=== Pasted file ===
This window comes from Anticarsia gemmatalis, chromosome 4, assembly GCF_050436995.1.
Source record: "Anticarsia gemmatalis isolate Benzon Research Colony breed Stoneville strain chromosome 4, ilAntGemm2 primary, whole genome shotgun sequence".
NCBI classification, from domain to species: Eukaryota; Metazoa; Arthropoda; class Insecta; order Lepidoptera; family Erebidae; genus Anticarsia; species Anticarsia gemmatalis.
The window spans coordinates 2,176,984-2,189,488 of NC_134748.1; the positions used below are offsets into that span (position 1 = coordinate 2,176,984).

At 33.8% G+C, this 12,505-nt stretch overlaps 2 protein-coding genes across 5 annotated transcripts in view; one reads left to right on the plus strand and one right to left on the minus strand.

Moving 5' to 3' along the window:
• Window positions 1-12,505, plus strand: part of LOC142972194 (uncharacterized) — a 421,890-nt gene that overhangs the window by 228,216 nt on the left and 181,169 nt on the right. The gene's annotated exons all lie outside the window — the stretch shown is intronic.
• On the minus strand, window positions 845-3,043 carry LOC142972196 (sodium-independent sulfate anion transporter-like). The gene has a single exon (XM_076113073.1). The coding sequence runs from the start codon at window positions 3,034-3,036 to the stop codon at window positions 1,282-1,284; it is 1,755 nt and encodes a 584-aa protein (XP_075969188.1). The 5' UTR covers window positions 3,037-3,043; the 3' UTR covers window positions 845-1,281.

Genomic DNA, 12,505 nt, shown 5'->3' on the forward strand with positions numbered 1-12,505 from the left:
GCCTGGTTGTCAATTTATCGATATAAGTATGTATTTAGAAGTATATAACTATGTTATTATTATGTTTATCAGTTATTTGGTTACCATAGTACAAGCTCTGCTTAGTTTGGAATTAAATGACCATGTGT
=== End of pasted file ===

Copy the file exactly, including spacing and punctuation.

This window comes from Anticarsia gemmatalis, chromosome 4, assembly GCF_050436995.1.
Source record: "Anticarsia gemmatalis isolate Benzon Research Colony breed Stoneville strain chromosome 4, ilAntGemm2 primary, whole genome shotgun sequence".
NCBI classification, from domain to species: Eukaryota; Metazoa; Arthropoda; class Insecta; order Lepidoptera; family Erebidae; genus Anticarsia; species Anticarsia gemmatalis.
The window spans coordinates 2,176,984-2,189,488 of NC_134748.1; the positions used below are offsets into that span (position 1 = coordinate 2,176,984).

At 33.8% G+C, this 12,505-nt stretch overlaps 2 protein-coding genes across 5 annotated transcripts in view; one reads left to right on the plus strand and one right to left on the minus strand.

Moving 5' to 3' along the window:
• Window positions 1-12,505, plus strand: part of LOC142972194 (uncharacterized) — a 421,890-nt gene that overhangs the window by 228,216 nt on the left and 181,169 nt on the right. The gene's annotated exons all lie outside the window — the stretch shown is intronic.
• On the minus strand, window positions 845-3,043 carry LOC142972196 (sodium-independent sulfate anion transporter-like). The gene has a single exon (XM_076113073.1). The coding sequence runs from the start codon at window positions 3,034-3,036 to the stop codon at window positions 1,282-1,284; it is 1,755 nt and encodes a 584-aa protein (XP_075969188.1). The 5' UTR covers window positions 3,037-3,043; the 3' UTR covers window positions 845-1,281.

Genomic DNA, 12,505 nt, shown 5'->3' on the forward strand with positions numbered 1-12,505 from the left:
GCCTGGTTGTCAATTTATCGATATAAGTATGTATTTAGAAGTATATAACTATGTTATTATTATGTTTATCAGTTATTTGGTTACCATAGTACAAGCTCTGCTTAGTTTGGAATTAAATGACCATGTGT